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The National Institute for Retirement Security (NIRS) is the research and communications arm of the defined benefit pension industry. NIRS regularly produces reports on various aspects of retirement savings and incomes, and these reports usually generate favorable media coverage.

NIRS’s new report is no exception. “Retirement Security Is On A Treacherous Path, New Report Warns,” writes my fellow Forbes contributor Ted Knutson. The Washington Post’s Helaine Olen cited the report, arguing that because Social Security “is the only income source for 40 percent of retirees over the age of 60,” Democratic politicians who favor Social Security benefit cuts are vulnerable to President Trump, who opposes Social Security reductions. CNBC and others also repeated the claim that 40% of retirees have nothing except for Social Security.

But is the NIRS report correct? Do 4-in-10 retirees truly have no income other than Social Security?

The NIRS report’s data source is the Census Bureau’s Survey of Income and Program Participation (or, the SIPP). The SIPP surveys households by asking them a wide variety of questions, including the sources of their income. From the SIPP, NIRS declares that 40.2 percent of retirees receive all of their income from Social Security.

And yet, a 2017 study by researchers at the Social Security Administration, also using the SIPP, found that only 19.6% of Americans 65 and over received at least 90% of their total incomes from Social Security. That’s less than half the share of retirees than NIRS claims and SSA measures dependence using a lower bar – 90% of total income rather than NIRS’s 100%. Clearly, there’s a conflict. And, from a policy perspective, one-fifth of retirees being heavily dependent on Social Security’s isn’t a huge problem: the poorest fifth of workers are indeed quite poor, and Social Security was designed to provide a retirement benefit for workers who can’t easily save on their own.

Moreover, a second 2017 study, from two Census Bureau economists, analyzed retirement incomes using IRS tax records, which are more accurate than households’ responses to a survey. The Census Bureau study found that only 12% of Americans aged 65+ received 90% or more of their income from Social Security. Again, it’s not clear how that is compatible with NIRS’s claim that over 40% of retirees receive all their income from Social Security.

The Census Bureau study shows that even if you combine Social Security benefits with Supplemental Security Income (SSI), a means-tested welfare benefit paid to very low-income retirees, retiree households in the bottom 40% of the income distribution – the ones the NIRS report would have you think are receiving pretty much all of their incomes from Social Security – received only 79% of their total incomes in combined Social Security and SSI benefits. As we move up the income distribution, dependence on Social Security/SSI declines further and reliance on other sources of income increases.

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Based on these findings alone, I think it’s fair to give NIRS’s claim that 40% of retirees receive all their income from Social Security a failing grade on the Biggs Factcheck.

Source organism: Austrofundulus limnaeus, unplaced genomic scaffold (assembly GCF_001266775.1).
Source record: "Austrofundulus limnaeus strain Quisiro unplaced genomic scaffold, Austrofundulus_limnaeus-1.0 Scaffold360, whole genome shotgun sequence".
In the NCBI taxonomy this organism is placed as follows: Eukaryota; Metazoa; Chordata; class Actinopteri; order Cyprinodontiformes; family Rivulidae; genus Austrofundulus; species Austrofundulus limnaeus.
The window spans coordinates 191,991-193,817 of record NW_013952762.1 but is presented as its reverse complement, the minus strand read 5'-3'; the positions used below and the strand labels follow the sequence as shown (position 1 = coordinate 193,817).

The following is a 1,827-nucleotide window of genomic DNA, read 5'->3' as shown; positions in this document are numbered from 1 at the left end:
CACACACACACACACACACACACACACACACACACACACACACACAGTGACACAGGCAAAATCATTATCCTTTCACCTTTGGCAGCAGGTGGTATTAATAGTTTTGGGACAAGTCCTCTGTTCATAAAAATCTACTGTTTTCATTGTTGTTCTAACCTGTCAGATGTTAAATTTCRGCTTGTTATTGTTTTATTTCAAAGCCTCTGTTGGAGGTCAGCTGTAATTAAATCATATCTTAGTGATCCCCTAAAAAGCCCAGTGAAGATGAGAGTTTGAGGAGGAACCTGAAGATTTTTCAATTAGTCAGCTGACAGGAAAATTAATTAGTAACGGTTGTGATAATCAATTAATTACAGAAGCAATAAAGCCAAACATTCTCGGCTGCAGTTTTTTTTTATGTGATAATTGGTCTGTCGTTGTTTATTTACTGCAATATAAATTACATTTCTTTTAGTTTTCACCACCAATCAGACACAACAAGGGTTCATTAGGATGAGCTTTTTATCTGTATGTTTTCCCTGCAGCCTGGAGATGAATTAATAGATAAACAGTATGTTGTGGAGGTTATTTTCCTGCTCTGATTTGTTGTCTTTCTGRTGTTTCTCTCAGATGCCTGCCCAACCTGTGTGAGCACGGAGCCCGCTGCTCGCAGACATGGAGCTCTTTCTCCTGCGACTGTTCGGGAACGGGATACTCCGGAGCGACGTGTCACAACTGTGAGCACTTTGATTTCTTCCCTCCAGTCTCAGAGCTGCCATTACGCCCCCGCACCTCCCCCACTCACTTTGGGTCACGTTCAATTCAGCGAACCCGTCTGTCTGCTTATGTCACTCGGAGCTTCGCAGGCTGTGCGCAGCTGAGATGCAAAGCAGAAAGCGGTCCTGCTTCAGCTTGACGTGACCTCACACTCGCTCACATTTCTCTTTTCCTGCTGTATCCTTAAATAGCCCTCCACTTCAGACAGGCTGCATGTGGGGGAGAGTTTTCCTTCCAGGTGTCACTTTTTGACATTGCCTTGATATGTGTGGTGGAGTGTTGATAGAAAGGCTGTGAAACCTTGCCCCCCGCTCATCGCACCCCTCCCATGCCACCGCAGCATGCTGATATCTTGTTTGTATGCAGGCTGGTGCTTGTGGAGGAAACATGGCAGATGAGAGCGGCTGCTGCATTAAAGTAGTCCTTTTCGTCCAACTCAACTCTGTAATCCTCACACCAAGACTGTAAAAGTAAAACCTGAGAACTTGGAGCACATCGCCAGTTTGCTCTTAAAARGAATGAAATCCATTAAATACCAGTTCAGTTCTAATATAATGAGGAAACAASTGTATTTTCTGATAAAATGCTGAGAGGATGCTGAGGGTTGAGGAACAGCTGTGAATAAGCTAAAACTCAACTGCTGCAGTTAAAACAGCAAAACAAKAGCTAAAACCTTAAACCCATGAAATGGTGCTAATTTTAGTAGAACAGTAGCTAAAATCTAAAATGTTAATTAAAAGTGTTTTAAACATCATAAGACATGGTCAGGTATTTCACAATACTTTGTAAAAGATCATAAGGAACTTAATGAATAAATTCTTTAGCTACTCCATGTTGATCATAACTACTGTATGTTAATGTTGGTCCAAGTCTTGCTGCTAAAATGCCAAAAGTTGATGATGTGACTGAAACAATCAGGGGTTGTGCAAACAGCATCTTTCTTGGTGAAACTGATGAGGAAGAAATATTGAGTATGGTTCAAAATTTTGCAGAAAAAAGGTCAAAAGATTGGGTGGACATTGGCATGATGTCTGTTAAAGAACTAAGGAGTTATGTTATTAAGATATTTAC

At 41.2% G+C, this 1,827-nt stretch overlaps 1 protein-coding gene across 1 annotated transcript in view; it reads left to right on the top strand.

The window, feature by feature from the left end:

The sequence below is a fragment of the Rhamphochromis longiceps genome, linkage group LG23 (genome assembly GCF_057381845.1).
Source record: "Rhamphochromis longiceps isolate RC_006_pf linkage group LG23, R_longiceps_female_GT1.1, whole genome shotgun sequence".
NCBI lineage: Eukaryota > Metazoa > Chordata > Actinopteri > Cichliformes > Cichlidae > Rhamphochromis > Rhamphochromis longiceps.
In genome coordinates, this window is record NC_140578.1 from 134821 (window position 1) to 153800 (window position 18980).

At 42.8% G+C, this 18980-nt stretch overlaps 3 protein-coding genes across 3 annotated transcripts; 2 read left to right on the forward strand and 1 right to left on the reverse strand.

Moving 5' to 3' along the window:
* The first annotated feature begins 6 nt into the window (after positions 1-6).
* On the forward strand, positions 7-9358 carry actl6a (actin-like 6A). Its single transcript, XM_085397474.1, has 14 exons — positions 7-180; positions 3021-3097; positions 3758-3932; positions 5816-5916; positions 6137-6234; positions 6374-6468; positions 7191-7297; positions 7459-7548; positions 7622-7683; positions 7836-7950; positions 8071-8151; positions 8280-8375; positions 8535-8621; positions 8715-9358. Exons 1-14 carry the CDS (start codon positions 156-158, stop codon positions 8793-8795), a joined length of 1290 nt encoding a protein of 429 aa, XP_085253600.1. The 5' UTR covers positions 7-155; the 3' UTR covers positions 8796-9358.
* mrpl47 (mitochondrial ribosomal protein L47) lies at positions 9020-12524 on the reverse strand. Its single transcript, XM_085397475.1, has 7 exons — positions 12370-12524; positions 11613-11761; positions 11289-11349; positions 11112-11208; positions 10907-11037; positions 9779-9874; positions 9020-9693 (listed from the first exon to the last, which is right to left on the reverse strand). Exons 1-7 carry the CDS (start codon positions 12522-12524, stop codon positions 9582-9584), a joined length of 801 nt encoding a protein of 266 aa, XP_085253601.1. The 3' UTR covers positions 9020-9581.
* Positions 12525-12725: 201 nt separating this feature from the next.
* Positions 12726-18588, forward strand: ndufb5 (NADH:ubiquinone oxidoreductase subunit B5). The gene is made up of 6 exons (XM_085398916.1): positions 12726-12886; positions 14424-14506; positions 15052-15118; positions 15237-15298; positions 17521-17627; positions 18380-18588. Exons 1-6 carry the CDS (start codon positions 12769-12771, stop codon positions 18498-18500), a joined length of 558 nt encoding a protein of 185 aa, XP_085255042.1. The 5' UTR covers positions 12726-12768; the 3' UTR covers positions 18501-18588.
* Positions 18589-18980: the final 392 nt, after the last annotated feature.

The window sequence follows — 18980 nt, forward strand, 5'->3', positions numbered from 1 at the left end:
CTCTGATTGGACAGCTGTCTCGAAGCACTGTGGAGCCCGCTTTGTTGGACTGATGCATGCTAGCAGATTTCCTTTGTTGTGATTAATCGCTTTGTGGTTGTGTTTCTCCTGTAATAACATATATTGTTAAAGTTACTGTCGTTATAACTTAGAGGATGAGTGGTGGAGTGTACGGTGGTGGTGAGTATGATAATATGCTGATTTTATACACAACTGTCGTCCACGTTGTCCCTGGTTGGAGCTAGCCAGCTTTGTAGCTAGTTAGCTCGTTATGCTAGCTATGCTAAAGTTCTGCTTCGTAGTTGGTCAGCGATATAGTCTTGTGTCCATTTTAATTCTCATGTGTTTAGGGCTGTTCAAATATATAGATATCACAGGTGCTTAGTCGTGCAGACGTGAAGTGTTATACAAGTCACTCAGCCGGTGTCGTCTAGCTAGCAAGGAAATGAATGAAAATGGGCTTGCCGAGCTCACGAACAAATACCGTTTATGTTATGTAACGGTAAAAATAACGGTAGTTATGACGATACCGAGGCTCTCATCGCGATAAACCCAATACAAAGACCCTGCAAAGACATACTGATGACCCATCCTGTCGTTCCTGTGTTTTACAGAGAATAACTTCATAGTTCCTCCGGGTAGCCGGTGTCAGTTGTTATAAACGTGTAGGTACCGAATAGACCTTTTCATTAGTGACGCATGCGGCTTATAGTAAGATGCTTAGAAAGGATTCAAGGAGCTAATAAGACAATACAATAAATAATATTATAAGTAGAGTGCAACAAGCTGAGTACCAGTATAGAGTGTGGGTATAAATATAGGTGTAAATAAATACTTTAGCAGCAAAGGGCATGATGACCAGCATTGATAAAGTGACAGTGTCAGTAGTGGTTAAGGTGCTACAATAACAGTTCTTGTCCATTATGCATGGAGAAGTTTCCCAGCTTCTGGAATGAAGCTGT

The more interesting question is why: How did NIRS produce such a figure? Without recreating NIRS’s data from scratch it’s hard to say.

One difference between NIRS’s calculations and those from the SSA, the Census Bureau and others is how NIRS defines “retirees.” Most studies of retirees’ dependence on Social Security look at all Americans aged 65 and over. Instead, NIRS looked at Americans age 60 and over who work less than 30 hours per week. Obviously, anyone who is working has income other than Social Security, so NIRS’s definition of retirees does reduce the number of retirees with non-Social Security income. But from my quick look at Current Population Survey data for 2013, only about eight percent of American aged 60 and over worked more than 30 hours per week. So I doubt that’s the driving factor.

Another factor may be NIRS’s reliance on SIPP’s pensions and retirement supplement, where survey respondents report whether they receive various types of retirement income. In theory this should increase the accuracy of NIRS’s report, but other studies have found that retirees aren’t great at reporting their difference sources of income. For instance, they might claim not to be receiving a pension benefit even if tax data show they are. The Census Bureau study found that 28% of Americans 65 and over claimed not to receive income from a private retirement plan even when tax records showed they did. Only four percent of retirees said they have private retirement plan benefits when they didn’t. So errors from household surveys tend to make things look worse than they really are. That’s a big reason studies have increasingly relied on administrative data from the IRS or the SSA rather than households surveys.

But we can still safely conclude that NIRS’s claim that “A plurality of older Americans, 40.2 percent, only receive income from Social Security in retirement” is incorrect. Analysis by government agencies conclude that only about half that amount receive even 90% of their incomes from Social Security.

5 Awesome Places to Retire on $3,000 a Month or Less

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The average Social Security benefit was just $1,503 per month in January 2020. However, for someone earning at least $137,700 (adjusted for inflation) over the course of her 35-year career and claiming benefits at age 66, the maximum payout is $3,011 a month. Plus, many of us have savings: The average retirement savings for someone ages 65 to 69 is $206,819.53, according to Federal Reserve SCF data. That means that even if you’re not one of those lucky few who have $1 million or more socked away, you can still retire well, so long as you keep your monthly budget under $3,000 a month.